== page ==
Mpumalanga

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Mpumalanga’s coat of arms - Source: http://www.polity.org.za/html/govdocs/misc/mp

Mpumalanga means ‘Place of the Rising Sun’ and is the name given to the new province in Eastern Transvaal in 1993. It includes part of the old Transvaal and the former homeland KaNgwane, as well as parts of Gazankulu and Lebowa. The province forms a very important part of South Africa’s heritage. There are many game reserves including the world famous Kruger National Park. The natural heritage also includes Bourke’s Luck potholes and the Sodwala caves. The cultural heritage includes San rock paintings, Ndebele wall paintings, and the old mining town, Pilgrim’s Rest.

Capital: Nelspruit

Main languages: siSwati, isiZulu, Afrikaans

Premier: David Mabuza

First premier (1994): Matthews Phosa

Mpumalanga's claim to fame:

Alluvial gold (Pilgrim's Rest)

In 1873, Alec ‘Wheelbarrow’ Patterson discovered alluvial gold near what is today Pilgrim’s Rest. At first he tried to keep it a secret, but then a similar discovery was made by William Trafford. This led to the world’s biggest gold rush of the time. But in 1886 reef gold was discovered on the Witwatersrand, which caused an even bigger rush. Many people left Pilgrim’s Rest and went to the Witwatersrand, but mining in the eastern Transvaal still continued until 1972.

Jock of the Bushveld

Jock of the Bushveld

Percy Fitzpatrick’s famous book, Jock of the Bushveld, is the true story of Fitzpatrick’s Staffordshire Bullterrier and their adventures in the South African lowveld. Fitzpatrick was a transport rider, which is somebody who carried goods between the harbours on the coast and the towns, especially mining towns, in the interior of the country. They provided a very needed service before railways were built, and even afterwards, as the trains were very slow. They used ox-wagons to transport food, clothes, tools and other goods. When all Fitzpatrick’s oxen died after they were bitten by tsetse flies, his business was ruined. He had to find a new job in Johannesburg, which meant that he had to give Jock away. One night, Jock’s new owner thought he was a stray dog that was stealing his fowl. He shot Jock dead.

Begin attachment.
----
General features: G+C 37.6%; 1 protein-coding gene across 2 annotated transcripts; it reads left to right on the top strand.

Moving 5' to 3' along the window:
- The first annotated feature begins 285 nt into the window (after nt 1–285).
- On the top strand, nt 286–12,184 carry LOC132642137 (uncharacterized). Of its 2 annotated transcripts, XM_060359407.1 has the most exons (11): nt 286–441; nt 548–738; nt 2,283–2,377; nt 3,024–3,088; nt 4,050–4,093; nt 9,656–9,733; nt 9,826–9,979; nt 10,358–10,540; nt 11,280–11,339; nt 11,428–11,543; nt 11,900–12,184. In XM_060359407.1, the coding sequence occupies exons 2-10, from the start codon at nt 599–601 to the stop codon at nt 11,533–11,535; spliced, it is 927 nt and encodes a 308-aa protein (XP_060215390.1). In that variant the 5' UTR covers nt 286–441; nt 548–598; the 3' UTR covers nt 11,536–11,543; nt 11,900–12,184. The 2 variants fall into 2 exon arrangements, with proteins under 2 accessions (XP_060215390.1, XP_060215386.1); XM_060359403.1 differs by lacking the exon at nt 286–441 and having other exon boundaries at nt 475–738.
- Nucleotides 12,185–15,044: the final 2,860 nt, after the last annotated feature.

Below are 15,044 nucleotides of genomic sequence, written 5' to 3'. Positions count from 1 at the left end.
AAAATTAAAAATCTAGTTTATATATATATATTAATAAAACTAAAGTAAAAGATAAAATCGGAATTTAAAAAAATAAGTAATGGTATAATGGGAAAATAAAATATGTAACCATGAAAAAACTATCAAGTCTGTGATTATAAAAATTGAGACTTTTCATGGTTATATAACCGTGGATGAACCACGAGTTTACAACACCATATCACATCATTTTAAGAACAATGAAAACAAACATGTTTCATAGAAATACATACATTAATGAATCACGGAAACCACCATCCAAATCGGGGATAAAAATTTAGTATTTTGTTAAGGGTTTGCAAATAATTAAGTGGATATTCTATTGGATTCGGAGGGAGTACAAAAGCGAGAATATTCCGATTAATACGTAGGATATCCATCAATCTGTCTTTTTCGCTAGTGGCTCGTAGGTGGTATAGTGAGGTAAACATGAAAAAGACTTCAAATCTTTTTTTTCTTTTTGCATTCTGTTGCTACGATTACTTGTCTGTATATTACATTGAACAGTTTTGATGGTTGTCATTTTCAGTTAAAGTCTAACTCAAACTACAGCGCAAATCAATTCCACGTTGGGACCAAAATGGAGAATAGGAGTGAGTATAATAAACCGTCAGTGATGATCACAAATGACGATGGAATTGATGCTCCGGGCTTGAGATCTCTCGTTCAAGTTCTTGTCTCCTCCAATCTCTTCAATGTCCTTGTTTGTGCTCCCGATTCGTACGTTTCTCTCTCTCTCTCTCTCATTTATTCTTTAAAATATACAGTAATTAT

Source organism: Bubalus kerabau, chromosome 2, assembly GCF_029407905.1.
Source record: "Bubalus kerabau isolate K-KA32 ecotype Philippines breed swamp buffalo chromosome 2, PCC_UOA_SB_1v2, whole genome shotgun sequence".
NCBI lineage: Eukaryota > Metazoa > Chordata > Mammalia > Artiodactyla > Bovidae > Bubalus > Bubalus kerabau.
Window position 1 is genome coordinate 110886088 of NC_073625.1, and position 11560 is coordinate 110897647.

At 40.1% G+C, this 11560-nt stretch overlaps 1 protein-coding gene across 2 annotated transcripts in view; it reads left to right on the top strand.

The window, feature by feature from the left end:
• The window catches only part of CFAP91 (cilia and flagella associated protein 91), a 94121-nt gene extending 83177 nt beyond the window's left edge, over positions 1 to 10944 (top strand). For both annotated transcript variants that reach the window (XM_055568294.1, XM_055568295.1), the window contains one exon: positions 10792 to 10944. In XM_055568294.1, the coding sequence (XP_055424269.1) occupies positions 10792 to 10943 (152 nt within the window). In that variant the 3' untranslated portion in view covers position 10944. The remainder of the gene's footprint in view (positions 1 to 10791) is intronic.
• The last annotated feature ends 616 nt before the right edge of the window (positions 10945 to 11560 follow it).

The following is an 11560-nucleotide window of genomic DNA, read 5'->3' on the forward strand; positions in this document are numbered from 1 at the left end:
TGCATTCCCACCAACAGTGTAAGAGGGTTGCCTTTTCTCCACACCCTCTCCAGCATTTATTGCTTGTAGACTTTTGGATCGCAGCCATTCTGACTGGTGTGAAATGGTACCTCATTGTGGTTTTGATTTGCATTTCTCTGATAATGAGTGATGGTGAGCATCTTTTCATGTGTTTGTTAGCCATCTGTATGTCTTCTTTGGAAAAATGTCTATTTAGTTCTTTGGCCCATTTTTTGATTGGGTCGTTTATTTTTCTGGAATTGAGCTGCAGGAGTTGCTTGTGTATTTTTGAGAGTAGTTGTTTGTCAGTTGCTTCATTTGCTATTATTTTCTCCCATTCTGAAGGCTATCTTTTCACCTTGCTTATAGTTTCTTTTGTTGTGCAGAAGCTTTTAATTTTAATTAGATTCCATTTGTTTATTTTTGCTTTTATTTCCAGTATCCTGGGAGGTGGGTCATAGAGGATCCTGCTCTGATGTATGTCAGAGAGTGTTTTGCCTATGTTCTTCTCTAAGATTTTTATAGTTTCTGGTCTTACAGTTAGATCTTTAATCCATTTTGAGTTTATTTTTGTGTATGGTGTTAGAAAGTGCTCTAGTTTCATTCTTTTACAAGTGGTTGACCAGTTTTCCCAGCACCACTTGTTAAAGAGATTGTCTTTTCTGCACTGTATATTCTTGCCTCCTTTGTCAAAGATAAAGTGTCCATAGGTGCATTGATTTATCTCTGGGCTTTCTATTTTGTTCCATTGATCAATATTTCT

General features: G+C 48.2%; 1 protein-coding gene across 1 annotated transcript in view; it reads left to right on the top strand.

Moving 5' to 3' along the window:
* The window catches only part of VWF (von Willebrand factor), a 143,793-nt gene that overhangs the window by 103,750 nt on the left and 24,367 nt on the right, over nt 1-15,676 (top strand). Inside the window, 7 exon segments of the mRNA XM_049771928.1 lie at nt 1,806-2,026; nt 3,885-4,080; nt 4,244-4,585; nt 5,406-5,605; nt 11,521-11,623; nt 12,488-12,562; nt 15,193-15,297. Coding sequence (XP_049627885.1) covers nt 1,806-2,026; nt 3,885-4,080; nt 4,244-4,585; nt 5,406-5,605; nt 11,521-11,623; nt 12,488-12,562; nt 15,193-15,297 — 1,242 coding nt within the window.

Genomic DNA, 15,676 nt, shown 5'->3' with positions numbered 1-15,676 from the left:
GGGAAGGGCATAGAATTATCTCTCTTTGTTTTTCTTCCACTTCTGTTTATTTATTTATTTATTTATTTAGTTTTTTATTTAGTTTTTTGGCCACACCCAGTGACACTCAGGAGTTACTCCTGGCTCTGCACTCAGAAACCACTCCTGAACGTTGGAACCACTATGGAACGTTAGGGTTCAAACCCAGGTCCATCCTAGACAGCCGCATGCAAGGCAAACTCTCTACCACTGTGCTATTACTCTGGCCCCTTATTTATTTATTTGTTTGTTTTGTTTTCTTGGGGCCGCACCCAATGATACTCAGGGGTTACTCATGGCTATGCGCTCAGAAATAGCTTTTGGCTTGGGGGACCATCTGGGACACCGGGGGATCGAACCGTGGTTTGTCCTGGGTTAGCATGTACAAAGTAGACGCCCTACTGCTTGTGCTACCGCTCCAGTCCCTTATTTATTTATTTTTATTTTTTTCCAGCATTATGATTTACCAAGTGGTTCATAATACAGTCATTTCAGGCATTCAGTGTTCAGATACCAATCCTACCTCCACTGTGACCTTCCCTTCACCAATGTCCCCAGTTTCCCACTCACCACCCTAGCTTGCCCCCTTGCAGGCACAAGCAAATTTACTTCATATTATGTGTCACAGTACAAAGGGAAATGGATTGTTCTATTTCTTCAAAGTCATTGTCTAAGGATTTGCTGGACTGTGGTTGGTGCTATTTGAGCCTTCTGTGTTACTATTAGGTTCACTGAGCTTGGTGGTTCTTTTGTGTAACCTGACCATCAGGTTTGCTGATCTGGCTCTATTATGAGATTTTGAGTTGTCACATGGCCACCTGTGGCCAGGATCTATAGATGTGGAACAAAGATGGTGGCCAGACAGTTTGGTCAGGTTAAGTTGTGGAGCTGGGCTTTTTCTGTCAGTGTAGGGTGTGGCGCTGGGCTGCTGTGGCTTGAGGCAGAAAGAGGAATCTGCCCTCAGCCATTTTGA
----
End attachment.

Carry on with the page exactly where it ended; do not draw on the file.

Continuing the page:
Fitzpatrick wrote Jock’s story in a book, Jock of the Bushveld, which was published in 1907. Today it is still as popular as it was then and more than one movie has been made of the story. There are also many monuments for Jock in Mpumalanga, including one in the Kruger National Park.

Kruger National Park

The Kruger National ParkThe Kruger National Park.

The Kruger National Park is the oldest game park in South Africa. It was named after the ZAR President Paul Kruger, who wanted to create a game reserve between the Sabie and Crocodile Rivers in 1898. At first it was called the Sabie Game Reserve, but in 1926 the name was changed to the Kruger National Park. The Park is very large – it is even bigger than Swaziland! There are more than 500 types of birds and more than 130 types of mammals, including the Big Five: leopard, lion, rhinoceros, elephant and buffalo.

The Park plays a very important role in protecting our natural heritage, and tourists from all over the world are attracted by the wildlife in the Park. There are also a number of cultural heritage sites in the Park. Go to the Kruger Park’s official website: http://www.krugerpark.co.za

Last updated : 24-Jan-2013

This article was produced for South African History Online on 31-Mar-2011